2 Steel Industry: Production Processes

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2 Steel Industry: Production Processes 2.1 Introduction The chapters 4 through 7 highlight various aspects of the introduction of new technologies. This chapter presents the technology data on existing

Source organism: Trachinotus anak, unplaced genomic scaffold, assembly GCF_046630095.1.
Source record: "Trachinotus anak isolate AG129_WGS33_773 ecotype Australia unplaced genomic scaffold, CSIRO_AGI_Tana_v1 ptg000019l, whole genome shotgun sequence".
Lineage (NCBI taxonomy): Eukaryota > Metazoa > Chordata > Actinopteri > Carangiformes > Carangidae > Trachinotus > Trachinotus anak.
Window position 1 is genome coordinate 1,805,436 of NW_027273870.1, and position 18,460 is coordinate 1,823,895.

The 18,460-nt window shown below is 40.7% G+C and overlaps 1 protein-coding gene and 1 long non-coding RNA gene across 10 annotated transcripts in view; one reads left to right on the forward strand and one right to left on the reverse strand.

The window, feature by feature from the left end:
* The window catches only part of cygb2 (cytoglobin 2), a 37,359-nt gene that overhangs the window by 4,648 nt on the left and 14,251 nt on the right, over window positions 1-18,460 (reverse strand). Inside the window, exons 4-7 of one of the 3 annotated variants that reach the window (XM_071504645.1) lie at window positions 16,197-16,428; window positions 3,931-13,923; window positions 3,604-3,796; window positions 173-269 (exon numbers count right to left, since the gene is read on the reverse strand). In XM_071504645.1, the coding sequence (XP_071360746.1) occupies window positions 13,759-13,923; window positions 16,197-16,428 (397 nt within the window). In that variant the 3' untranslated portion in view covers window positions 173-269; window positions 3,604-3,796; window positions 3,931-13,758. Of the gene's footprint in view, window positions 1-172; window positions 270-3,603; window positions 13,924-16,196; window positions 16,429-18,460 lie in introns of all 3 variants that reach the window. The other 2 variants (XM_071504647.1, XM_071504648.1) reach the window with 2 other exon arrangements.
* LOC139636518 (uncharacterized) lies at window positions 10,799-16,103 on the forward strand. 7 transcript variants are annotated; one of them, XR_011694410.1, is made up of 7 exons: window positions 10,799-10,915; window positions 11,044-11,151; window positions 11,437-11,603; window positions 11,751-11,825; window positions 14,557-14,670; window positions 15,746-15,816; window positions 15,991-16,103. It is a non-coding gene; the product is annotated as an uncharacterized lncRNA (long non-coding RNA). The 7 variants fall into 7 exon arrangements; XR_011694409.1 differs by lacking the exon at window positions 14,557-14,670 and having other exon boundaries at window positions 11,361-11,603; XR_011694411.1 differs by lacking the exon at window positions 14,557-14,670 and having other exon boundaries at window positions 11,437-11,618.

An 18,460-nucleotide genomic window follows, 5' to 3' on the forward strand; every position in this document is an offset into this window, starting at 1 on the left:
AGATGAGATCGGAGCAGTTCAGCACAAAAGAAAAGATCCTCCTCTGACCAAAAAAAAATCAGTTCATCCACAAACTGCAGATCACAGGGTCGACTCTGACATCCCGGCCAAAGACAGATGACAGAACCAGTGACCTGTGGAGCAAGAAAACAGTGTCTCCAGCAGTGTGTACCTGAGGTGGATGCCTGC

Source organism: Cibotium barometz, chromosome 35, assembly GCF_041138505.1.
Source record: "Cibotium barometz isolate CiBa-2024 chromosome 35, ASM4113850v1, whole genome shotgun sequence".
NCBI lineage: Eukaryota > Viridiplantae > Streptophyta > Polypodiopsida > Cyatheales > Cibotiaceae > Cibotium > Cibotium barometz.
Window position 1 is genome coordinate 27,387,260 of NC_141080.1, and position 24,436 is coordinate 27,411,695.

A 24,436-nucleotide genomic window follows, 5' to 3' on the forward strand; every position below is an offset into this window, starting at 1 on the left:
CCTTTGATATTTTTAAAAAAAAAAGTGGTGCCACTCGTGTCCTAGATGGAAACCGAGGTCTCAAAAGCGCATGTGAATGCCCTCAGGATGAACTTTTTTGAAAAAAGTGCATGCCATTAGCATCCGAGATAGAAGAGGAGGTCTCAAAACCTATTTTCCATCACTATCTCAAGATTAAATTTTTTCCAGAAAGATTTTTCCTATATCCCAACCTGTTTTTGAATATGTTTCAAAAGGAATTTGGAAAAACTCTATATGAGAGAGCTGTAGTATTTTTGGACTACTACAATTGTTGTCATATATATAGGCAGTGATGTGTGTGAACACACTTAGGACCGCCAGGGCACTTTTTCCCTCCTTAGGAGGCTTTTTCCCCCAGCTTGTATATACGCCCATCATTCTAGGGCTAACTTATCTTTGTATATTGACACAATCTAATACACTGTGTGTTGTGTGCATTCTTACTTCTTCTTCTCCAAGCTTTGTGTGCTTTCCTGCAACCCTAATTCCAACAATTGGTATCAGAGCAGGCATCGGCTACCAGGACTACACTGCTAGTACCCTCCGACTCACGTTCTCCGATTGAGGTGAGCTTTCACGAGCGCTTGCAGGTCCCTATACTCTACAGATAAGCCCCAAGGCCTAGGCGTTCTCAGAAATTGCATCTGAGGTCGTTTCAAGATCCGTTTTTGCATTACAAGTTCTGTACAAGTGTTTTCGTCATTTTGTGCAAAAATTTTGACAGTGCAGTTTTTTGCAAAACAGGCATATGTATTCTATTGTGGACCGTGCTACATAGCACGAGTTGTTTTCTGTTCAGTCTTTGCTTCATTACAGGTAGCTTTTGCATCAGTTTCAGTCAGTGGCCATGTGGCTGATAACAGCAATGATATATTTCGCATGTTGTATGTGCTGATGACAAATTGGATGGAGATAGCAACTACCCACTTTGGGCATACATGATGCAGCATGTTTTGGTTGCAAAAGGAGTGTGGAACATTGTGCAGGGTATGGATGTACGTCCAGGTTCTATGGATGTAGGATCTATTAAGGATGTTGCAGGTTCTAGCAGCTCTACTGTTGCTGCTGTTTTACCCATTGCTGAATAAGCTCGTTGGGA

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2 Steel Industry: Production Processes 2.1 Introduction The chapters 4 through 7 highlight various aspects of the introduction of new technologies. This chapter presents the technology data on existing and new technologies. After a description of present technologies, and those available in the near future, the chapter gives an overview of production routes, based on a selection of the indicated technologies. Tables present the data on the included processes, while the main text provides more detailed, often technical information. In addition, text boxes provide background information on some processes. 2.2 Basics of iron and steel production Secondary, or scrap based, production of steel is very straightforward. Melting steel scrap results in liquid steel, which can be shaped in the desired forms by casting, rolling and finishing. However, scrap steel, both quantitatively and qualitatively, cannot meet the entire demand for steel. Therefore, there is a continuing demand for primary steel. In essence, all primary iron and steel production processes are based on the same chemical reactions. In iron ore, iron is presents in its oxidised form. In iron reduction processes, a reducing agent, based on carbon or hydrogen, removes the oxygen from the iron. This removal can take place either above or below the melting point of the ore and the reduced iron. Reduction above the melting point results in pig iron. Above the melting point, most of the gangue materials segregate from the liquid iron, and float upon it. Because of the high temperature and the liquid state of the iron, carbon readily dissolves in the pig iron, resulting in typical carbon contents between 4 and 6%. Reduction and dissolution of some of the gangue material may result in silicon and manganese contents of about 1%, depending on the ore composition and process conditions. In addition, pig iron contains some sulphur and phosphorus. Oxygen blowing converts the pig iron to steel by oxidation of the carbon, silicon, and phosphorus. The carbon escapes mainly as carbon monoxide, while the oxidised silicon, sulphur 4 and phosphorus segregate into the slag. This segregation process is enhanced by addition of flux materials, such as lime. Reduction below the melting point results in directly reduced iron (DRI), which retains the original shape of the ore, and includes the gangue material present in the ore. At the temperature of reduction, the carbon of the reducing agent hardly dissolves in the iron, therefore DRI contains virtually no carbon. For conversion of DRI to steel, removal of the gangue material is necessary. Moreover, the carbon content has to be adjusted to the required amount. Therefore, melting the DRI is necessary to convert the DRI to steel. Although the chemical reactions involved in the various steel production methods are very similar, steel producing installations and the flows therein are very different. Therefore, the various production routes have different demands with regard to resources. Iron ore occurs as lump ore and fine ore, and the latter is often processed into sinter or pellets. Both natural gas and coal are used as reducing agents. The blast furnace requires 4 Nowadays, removal of the sulphur generally takes place prior to the oxygen blowing, as the reduced state of the pig iron promotes the removal of the sulphur. 21 the conversion of an important share of the coal to coke. The demands with regard to the resources, and necessary preprocessing steps strongly influence costs, energyuse and emissions of the various routes leading from ore to steel. 2.3 Production processes This section gives an overview of some production technologies relevant for steel production. Besides established technologies, it includes recently introduced technologies and those likely to be available within the next 25 years. The technologies have been categorised according to their positions in the production chain, shown in figure 2.1. The categories are material preprocessing, iron reduction, steel production and casting, rolling and finishing. Special attention is given to those process characteristics that play an important role in the choice between different production processes. Apart from the basic data on costs and energy consumption, these characteristics include the dependence on products of other production processes. Such dependence has important consequences for the overall plant layout, and for the attractiveness to switch to other processes. The technologies that are the basis for the analyses in chapters 4 through 7 receive a detailed presentation in process tables. These present the labour input and the investment per production capacity, and show ranges of input and output data. In addition, the proces tables specify the typical values used in the analysis in chapter 4, which is based on fixed process characteristics. The status of the typical values may differ strongly from values found in specific plants. The processes included are representations of types of production processes, and subdivisions of these have not been listed separately. Where possible and relevant, the text pays attention to the range of process characteristics found in actual installations. 2.4 Process data As far as possible, process data originate from public data sources. For processes currently in use, Eurofer [10] has been an important source of economical and consumption data. Table 2.33 at the end of this chapter gives an overview of depreciation data according to Eurofer. In case of contradictions between Eurofer and other sources, Eurofer data generally have prevailed, because of the depth of coverage of Eurofer and its West European focus. The Making, Shaping and Treating of Steel [39] has been a useful and important source for background information on processes and of more precise consumption data. For new processes, various more specialised sources have been important. It was often necessary to fill gaps in the data by estimates based on the available information on the respective processes and on comparable data from other processes. The process data of all processes follow the format shown in box Preprocessing of raw materials The preprocessing of materials involve various processes that modify the characteristics of materials such that they meet the demands of the main processes for iron reduction and steel production. The reasons of preprocessing follow in the description of the main processes. Preprocessing steps included are coke production, ore agglomeration and oxygen production. 22 Figure 2.2 Overview of steel production routes 23 Box 2.1 Explanation of process table format Table number installation name Product: product Name Unit Minimal Maximal Assumed Input name dimension value value value Output name dimension value value value Investment Euro /. year O&M Euro/t Labour manhours Lifetime years Scale Megas per year Status specification Other remarks Remarks 6 Flow dimensions in the respective units:, GJ, GJ e. Electricity specified in GJ e. All flows exclude energy required for energy. 6 Minimal and maximal values only specified if various values were found and if these were substantially different from each other 6 The tables specify financial data in Euro. As most sources do not specify the year for which cost data apply, it is not possible to convert cost data to the Euro equivalent of a certain year. 6 O&M: operation and maintenance 6 The status indicates the current availability or state of development of a process. Coke production [10, 48, 39] Table 2.1 shows the characteristics of the coking process. It involves the conversion of coal into a volatile fraction and the desired coke. Coke is a solid material, consisting mainly of carbon. It does not liquefy at high temperatures. The volatile fraction consists of coking gas and coal tar. Coke is essential in the blast furnace. Some cokebreeze is applied in sinter production but can be substituted by anthracite. Table 2.1 Coke oven [10] Product: Coke Name Unit Minimal Maximal Assumed Input Coal Gas t GJ Output Coke Breeze* Gas byproduct t t GJ GJ Investment Euro/t/y O&M Euro/t Labour 0.55 mh Lifetime 40 y Scale 1.34 Mt/y Status established, final stage Other Coke input output characteristics depend heavily on both process properties and properties of the coking coal. The steel producer may extend the life of the installation considerably. Traditional coke production is a very polluting process (table 2.2), and the byproducts from the volatile fraction contain many carcinogenic substances, which may result in problems with the sale of these byproducts. New coking processes avoid part of these problems, but they do not produce the valuable coking gas. Conventional coke ovens that meet presently acceptable environmental standards are very expensive. Table 2.3 gives an impression of coke oven specific investments for some cases. 24 Table 2.2 Conventional coke oven emissions Category g/ coke TSM (total suspended matter) 680 Particulate matter 10 µm 100 SOx 1420 NOx 860 VOC (volatile organic compounds) 340 CO 180 Table 2.3 Some investment data for conventional coke ovens [48] Specification investment capacity per annual Euro Euro 1987 tall oven, Germany short oven, Germany Kaiserstuhl III coke works, 120 tall, wide ovens, dryquenching, 650 million 2 million 323 byproducts plant Rebuild US, Great Lakes Division of National Steel 360 million 0.9 million 404 Estimate Nippon Steel Corporation, Japan 320 million 1.2 million 269 The coke yield depends on the characteristics of both the coal and the process itself. The suitability of coals for coking does not only depend on a sufficient yield, but also on their dilatation behaviour during the coking process. During the coking process the coal volume first increases, to shrink again towards the end of the batch. Conventional coke ovens cannot withstand the dilatation force of many coals. The specific characteristics of coking coals are the cause of their scarcity and relatively high prices. Sinter and pellet production Ore in its natural state occurs as lump ore and fine ore. Lump ore is a suitable feed material for many processes. A main drawback is the price of lump ore, resulting from its wide applicability. Another may be the ore grade, as it is not possible to increase the iron content of the ore while conserving its lump form. For most processes, fine ore is not a suitable feed material. However, because of its low price it is attractive to process fine ore into larger aggregates. These aggregated forms are often even better feed materials than lump ore. Sintering and pelletising are two common ore agglomeration processes. Iron reduction processes that can consume fine ore have an important cost advantage. They avoid the additional costs of either ore agglomeration or of the purchase of more expensive lump ore. Sinter production [10] Sintering (table 2.4) involves the heating of fine ore, causing it to agglomerate into larger granules. The structure of the ore mass becomes more open, facilitating the passage of gasflows. Sinter is the most important ironcontaining feed material for the blast furnace. In sinter production, ore, coke breeze or anthracite and flux materials are intimately mixed and fed uniformly onto a travelling grate. Near the feed end, the charge is ignited. Air is pulled downwards through the feed to burn the fuel (coke breeze or anthracite) by downdraft combustion. As the mixture moves towards the discharge end of the bed, the combustion front moves progressively downward, creating sufficient heat to sinter the fine ore particles into porous clinker. The incorporation of blast furnace flux in the sinter saves fuel in the blast furnace. Data 25 indicate 201 kg of saved coke for each metric of limestone charged into the sinter plant instead of in the blast furnace. Use of sized sinter further increases iron production rates in the blast furnace Pellet production [39, 30] Pellet production (table 2.5) also changes the structure of the ore. Rolling of fine ore, mixed with a binder, produces green pellets. Baking stabilises these pellets. Pellets, just as sinter, provide a more open structure to the ore mass. Pellets are used in the blast furnace, but they are more important as a feed material for COREX and direct reduction processes such as Midrex. Pellet production takes place by rolling of ore fines to balls, green pellets, and subsequent hardening to baked pellets. Ore fines, sometimes after additional grinding, are mixed with a binder (bentonite, clay, hydrated lime) and optional moisture. The mix is fed into a ball drum or disc pelletiser for the formation of the green pellets. Baking of these takes place in a travellinggrate system, a gratekiln system, or a shaft furnace. In general, fuel consumption depends on both the furnace design and the feed material. Of the various systems, the shaft furnace has the lowest energy consumption, but its reliability is lower than that of the other types, due to the occasional formation of large aggregates in the shaft. New developments include selffluxing and prereduced pellets. Around 1985 these were becoming accepted on a commercial scale. Table 2.4 Sinter production [10, 30, 34] Product: sinter Name Unit Minimal Maximal Assumed Input fine ore additives breeze/anthracite gas electricity GJ GJe Output sinter 1 Investment Euro/t/y O&M 4.8 Euro/t Labour 0.14 mh Lifetime 30 y Scale 3 Mt Status established Other Life may exceed 50 years Table 2.5 Pellet plant Product: pellets Name Unit Minimal Maximal Assumed Input fine ore gas electricity binders GJ GJe Output pellets 1 Investment 45.3 Euro/t/y O&M 4.8 Euro/t Labour 0.14 mh Lifetime 30 y Scale var Status established Other Oxygen production [8, 10, 3, 39, 62] Traditionally, in the steel industries cryogenic separation of air has been the predominant process for oxygen production. The required purity of the oxygen depends on its application. Highpurity oxygen ( 99.5%) is essential for the basic oxygen steel production and for improvement of the steel quality in electric steel production. Around 95% purity 26 oxygen may be used as oxygen enrichment in the blast furnace. Many new production processes allow 95% lowpurity oxygen, such as COREX, CCF and Circofer. For low purity oxygen other air separation processes are available, with lower energy use. With membrane processes and Vacuum Swing Adsorption or Pressure Swing Adsorption processes, oxygen production for these applications may be much cheaper. Cryogenic oxygen production optimised for these applications will be much cheaper, too. There is no lack of data on oxygen production, but most sources are incomplete. Moreover, some sources specify contradictory data and the incompleteness of the data prevents insight in the causes thereof. Table 2.6 gives an overview of data on oxygen production from various sources. Oxygen production costs and energy use will become more important, as many future iron production processes are likely to use large amounts of oxygen. Electricity costs have the largest impact on oxygen prices [62]. Table 2.6 Data on oxygen production. Economic data in Euro per oxygen, energy in GJe/ oxygen, assumed energy price 11.1 Euro/GJe Source system purity energy, incl costs [10] costs investments remarks % GJe Euro Euro Euro/t cap [10]???? 64? presumably purchase costs for steel producers [62]? 1Mt/y 9599?? up to 80.8 oxygen supply for synthesis gas production [39] C ~ ?? + compression and storage C ~ ?? only air separation C ?? only air separation [3] C? ?? oxygen for coal gasification [8] VSA ?? gaseous oxygen PSA ?? gaseous oxygen C Cryogenic VSA Vacuum Swing Absorption PSA Pressure Swing Absorption The total costs according to Eurofer [10] seem very high, compared to both the total production costs of oxygen for synthesis gas, and the energy costs for the other sources. It is difficult to explain the gap between the energy costs and the total or attribute this to the various cost factors. Presumably, the Eurofer costs are based on the purchase costs for oxygen. Especially small scale producers may have to pay high prices. Table 2.7 Cryogenic oxygen plant, highpurity oxygen for steel production, derived from table 2.6 Product: oxygen % Name Unit Minimal Maximal Assumed Input air electricity ton GJe Output oxygen nitrogen argon ton ton ton Investment 80.8 Euro/t/y O&M 11 Euro/t Labour 0.2 mh Lifetime 20 y Scale var Status established Other Pressurising and storage. Assumed total costs per, ex depreciation, 34 Euro 27 However, primary plants will usually have an onsite oxygen plant. The energy consumption data from all sources are in the same range, with the exception of the Pressure Swing Adsorption process, which operates on smaller scales. The other sources specify an energy consumption between 1.08 and 1.8 GJ e per of oxygen. The differences show a reasonable match with the specifications of purity, pressure and the presence of storage facilities. The process characteristics used for the analyses have been estimated from the above data. The cost and energy data of the high purity oxygen production (table 2.7) for steelmaking assume highpressure storage, to guarantee the oxygen supply of the oxygen steel converter, a batch process. Total costs are assumed to be about 12 Euro per higher than those of the oxygen for synthesis gas production [62], because of the required purity and the additional costs of pressurising and storage equipment. Investment costs have been based on the highest costs specified for the oxygen production for synthesis gas, 80.8 Euro per capacity. Cost and energy data for the low purity oxygen (table 2.8), for use in the blast furnace and some new iron reduction processes, assume gaseous oxygen production, without storage. The consumption of oxygen in continuously operating installations will probably not require storage facilities. The costs are assumed to be in the range of those of the oxygen production for synthesis gas production [62]. As the required purity, 95%, is in the lower boundary of the specifications from this source, investment costs have been assumed to equal the lowest costs specified. Total costs are estimated based on the relatively high electricity costs in the EU Iron reduction The production of reduced iron involves the separation of the iron from the oxygen in the ore. There are two main forms of raw reduced iron, namely hot liquid pig iron and solid direct reduced iron (figure 2.1). Their characteristics determine the subsequent steel production processes. The basic chemistry of all iron reduction processes is the same, only the rates of the relevant chemical reactions are different. Table 2.8 Low purity oxygen plant, oxygen for iron reduction processes, derived from table 2.6 Product: oxygen ~95 % Name Unit Minimal Maximal Assumed Input air electricity ton GJe Output oxygen nitrogen argon ton ton ton Investment 48.5 Euro/t/y O&M 8 Euro/t Labour 0.1 mh Lifetime 20 y Scale var Status existing technology Other No pressurising and storage. Assumed total costs per, ex depreciation, 22 Euro Table 2.9 gives an overview of the selected iron reduction processes. Table 2.10 lists iron reduction processes based on the reducing agent, steel process and required ore form. The choice of processes for the analyses in chapter 4 through 7 is based on data availability, category representation, current importance and estimated future potential. 28 Table 2.9 Processes for iron reduction included in the analysis, with required fuel, iron feed material, product and oxidant Process Product Fuel Iron feed Oxidant Blast furnace pig iron cokes/coal sinter/pellets/lump air (+oxygen) COREX pig iron coal lump/pellets oxygen CCF pig iron coal fine ore oxygen MIDREX DRI gas lump/pellets air Circored DRI gas fine ore air Circofer DRI coal fine ore oxygen Table 2.10 Primary steel production routes by the listed name of the iron production process, categor